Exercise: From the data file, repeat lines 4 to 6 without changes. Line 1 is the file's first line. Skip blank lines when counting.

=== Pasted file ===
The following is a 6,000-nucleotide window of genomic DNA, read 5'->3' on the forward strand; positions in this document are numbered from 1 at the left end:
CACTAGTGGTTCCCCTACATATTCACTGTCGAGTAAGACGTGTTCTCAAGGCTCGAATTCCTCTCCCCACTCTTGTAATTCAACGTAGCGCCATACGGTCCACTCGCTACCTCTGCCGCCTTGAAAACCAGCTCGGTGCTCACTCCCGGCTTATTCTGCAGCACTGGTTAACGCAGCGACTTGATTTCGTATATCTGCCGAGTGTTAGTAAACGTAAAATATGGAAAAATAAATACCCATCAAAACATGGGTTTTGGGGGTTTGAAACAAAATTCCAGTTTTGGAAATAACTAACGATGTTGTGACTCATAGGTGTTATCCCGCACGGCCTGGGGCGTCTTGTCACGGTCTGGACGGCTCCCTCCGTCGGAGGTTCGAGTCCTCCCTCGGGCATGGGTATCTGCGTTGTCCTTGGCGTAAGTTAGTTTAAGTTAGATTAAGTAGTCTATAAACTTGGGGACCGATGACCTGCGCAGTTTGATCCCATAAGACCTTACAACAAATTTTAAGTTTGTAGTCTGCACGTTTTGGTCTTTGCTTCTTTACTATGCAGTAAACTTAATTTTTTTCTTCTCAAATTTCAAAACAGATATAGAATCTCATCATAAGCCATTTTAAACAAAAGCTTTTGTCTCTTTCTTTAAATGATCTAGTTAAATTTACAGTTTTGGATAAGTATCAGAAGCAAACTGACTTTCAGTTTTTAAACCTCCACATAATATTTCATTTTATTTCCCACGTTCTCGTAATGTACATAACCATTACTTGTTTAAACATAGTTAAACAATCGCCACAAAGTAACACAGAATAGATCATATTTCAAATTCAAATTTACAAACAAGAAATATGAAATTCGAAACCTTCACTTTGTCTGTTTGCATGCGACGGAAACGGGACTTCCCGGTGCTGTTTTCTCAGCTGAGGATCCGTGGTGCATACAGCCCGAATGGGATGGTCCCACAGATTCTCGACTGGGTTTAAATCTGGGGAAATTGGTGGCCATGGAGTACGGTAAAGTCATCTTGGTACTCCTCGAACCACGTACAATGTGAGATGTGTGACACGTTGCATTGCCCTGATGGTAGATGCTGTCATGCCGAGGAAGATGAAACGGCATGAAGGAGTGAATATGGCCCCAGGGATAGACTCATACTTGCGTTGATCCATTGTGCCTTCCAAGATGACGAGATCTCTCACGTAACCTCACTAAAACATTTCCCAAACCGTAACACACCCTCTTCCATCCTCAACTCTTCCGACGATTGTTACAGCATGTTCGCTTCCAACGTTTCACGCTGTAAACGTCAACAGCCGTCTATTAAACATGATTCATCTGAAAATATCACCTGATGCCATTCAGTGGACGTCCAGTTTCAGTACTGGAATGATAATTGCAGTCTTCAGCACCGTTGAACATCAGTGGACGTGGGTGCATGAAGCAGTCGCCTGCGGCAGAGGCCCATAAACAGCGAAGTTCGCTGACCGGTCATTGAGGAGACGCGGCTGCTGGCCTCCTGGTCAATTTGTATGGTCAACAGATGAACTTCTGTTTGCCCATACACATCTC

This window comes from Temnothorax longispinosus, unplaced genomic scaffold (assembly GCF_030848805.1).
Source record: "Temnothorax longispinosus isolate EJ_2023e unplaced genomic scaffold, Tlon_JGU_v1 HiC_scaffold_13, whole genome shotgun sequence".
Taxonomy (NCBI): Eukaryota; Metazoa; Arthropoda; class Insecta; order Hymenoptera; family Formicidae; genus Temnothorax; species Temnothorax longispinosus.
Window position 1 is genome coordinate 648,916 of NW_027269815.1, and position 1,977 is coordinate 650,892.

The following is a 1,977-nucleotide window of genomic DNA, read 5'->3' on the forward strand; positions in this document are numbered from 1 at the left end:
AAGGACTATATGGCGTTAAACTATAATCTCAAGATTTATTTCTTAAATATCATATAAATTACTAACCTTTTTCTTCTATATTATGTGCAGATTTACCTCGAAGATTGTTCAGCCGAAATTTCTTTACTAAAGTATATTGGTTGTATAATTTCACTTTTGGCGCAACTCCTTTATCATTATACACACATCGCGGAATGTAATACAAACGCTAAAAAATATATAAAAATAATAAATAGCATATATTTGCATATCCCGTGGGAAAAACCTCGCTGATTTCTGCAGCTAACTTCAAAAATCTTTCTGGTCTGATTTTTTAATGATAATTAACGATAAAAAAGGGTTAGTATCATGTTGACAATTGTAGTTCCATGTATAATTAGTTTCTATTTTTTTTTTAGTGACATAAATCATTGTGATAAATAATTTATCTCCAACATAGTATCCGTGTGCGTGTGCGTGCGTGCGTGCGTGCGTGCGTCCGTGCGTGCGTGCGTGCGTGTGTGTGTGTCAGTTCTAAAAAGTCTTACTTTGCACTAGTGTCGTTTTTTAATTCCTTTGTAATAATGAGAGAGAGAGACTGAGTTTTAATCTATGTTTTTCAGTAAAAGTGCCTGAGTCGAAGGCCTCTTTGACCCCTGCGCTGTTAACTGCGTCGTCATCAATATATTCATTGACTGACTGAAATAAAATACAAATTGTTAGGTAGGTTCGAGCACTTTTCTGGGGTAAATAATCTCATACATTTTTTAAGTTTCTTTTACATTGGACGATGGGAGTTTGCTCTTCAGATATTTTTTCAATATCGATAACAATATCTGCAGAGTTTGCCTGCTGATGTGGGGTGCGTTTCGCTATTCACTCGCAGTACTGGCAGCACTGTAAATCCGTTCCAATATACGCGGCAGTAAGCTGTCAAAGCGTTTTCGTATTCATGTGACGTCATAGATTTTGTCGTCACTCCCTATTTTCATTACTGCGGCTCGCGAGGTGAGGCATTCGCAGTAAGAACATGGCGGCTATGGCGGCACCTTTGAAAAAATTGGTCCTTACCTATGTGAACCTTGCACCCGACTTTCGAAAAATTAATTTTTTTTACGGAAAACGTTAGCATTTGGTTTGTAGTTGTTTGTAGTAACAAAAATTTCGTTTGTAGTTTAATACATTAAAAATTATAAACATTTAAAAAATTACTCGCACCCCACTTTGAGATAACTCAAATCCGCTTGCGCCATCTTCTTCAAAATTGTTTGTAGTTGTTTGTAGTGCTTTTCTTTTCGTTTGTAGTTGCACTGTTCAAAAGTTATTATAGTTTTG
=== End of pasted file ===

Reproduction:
Source record: "Temnothorax longispinosus isolate EJ_2023e unplaced genomic scaffold, Tlon_JGU_v1 HiC_scaffold_13, whole genome shotgun sequence".
Taxonomy (NCBI): Eukaryota; Metazoa; Arthropoda; class Insecta; order Hymenoptera; family Formicidae; genus Temnothorax; species Temnothorax longispinosus.
Window position 1 is genome coordinate 648,916 of NW_027269815.1, and position 1,977 is coordinate 650,892.